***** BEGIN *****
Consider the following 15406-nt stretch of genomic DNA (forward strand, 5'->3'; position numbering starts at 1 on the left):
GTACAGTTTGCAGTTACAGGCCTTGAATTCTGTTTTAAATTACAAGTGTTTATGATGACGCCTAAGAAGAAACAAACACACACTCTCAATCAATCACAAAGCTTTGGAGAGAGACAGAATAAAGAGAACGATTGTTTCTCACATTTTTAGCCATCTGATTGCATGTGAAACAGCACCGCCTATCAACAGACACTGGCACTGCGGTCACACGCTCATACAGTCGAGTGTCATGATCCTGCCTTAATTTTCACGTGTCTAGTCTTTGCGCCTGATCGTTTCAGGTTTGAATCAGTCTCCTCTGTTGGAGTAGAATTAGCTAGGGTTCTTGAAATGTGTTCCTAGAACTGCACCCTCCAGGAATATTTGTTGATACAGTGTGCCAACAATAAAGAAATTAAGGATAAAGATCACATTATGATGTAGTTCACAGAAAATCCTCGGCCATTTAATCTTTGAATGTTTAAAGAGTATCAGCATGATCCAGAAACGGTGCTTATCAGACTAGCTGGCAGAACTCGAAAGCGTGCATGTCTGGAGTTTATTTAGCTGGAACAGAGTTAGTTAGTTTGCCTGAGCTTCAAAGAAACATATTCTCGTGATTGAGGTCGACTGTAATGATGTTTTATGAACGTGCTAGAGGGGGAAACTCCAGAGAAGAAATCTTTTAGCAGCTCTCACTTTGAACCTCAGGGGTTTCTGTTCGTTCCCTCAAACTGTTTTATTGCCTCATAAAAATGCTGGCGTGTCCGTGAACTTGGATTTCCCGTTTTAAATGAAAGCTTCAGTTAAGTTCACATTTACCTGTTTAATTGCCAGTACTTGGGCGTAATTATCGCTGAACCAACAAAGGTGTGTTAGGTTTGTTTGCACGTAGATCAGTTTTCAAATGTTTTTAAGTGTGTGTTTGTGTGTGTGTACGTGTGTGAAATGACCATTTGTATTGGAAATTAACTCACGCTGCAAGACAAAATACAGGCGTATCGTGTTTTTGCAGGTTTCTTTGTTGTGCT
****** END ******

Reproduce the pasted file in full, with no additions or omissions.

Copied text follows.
Consider the following 15406-nt stretch of genomic DNA (forward strand, 5'->3'; position numbering starts at 1 on the left):
GTACAGTTTGCAGTTACAGGCCTTGAATTCTGTTTTAAATTACAAGTGTTTATGATGACGCCTAAGAAGAAACAAACACACACTCTCAATCAATCACAAAGCTTTGGAGAGAGACAGAATAAAGAGAACGATTGTTTCTCACATTTTTAGCCATCTGATTGCATGTGAAACAGCACCGCCTATCAACAGACACTGGCACTGCGGTCACACGCTCATACAGTCGAGTGTCATGATCCTGCCTTAATTTTCACGTGTCTAGTCTTTGCGCCTGATCGTTTCAGGTTTGAATCAGTCTCCTCTGTTGGAGTAGAATTAGCTAGGGTTCTTGAAATGTGTTCCTAGAACTGCACCCTCCAGGAATATTTGTTGATACAGTGTGCCAACAATAAAGAAATTAAGGATAAAGATCACATTATGATGTAGTTCACAGAAAATCCTCGGCCATTTAATCTTTGAATGTTTAAAGAGTATCAGCATGATCCAGAAACGGTGCTTATCAGACTAGCTGGCAGAACTCGAAAGCGTGCATGTCTGGAGTTTATTTAGCTGGAACAGAGTTAGTTAGTTTGCCTGAGCTTCAAAGAAACATATTCTCGTGATTGAGGTCGACTGTAATGATGTTTTATGAACGTGCTAGAGGGGGAAACTCCAGAGAAGAAATCTTTTAGCAGCTCTCACTTTGAACCTCAGGGGTTTCTGTTCGTTCCCTCAAACTGTTTTATTGCCTCATAAAAATGCTGGCGTGTCCGTGAACTTGGATTTCCCGTTTTAAATGAAAGCTTCAGTTAAGTTCACATTTACCTGTTTAATTGCCAGTACTTGGGCGTAATTATCGCTGAACCAACAAAGGTGTGTTAGGTTTGTTTGCACGTAGATCAGTTTTCAAATGTTTTTAAGTGTGTGTTTGTGTGTGTGTACGTGTGTGAAATGACCATTTGTATTGGAAATTAACTCACGCTGCAAGACAAAATACAGGCGTATCGTGTTTTTGCAGGTTTCTTTGTTGTGCT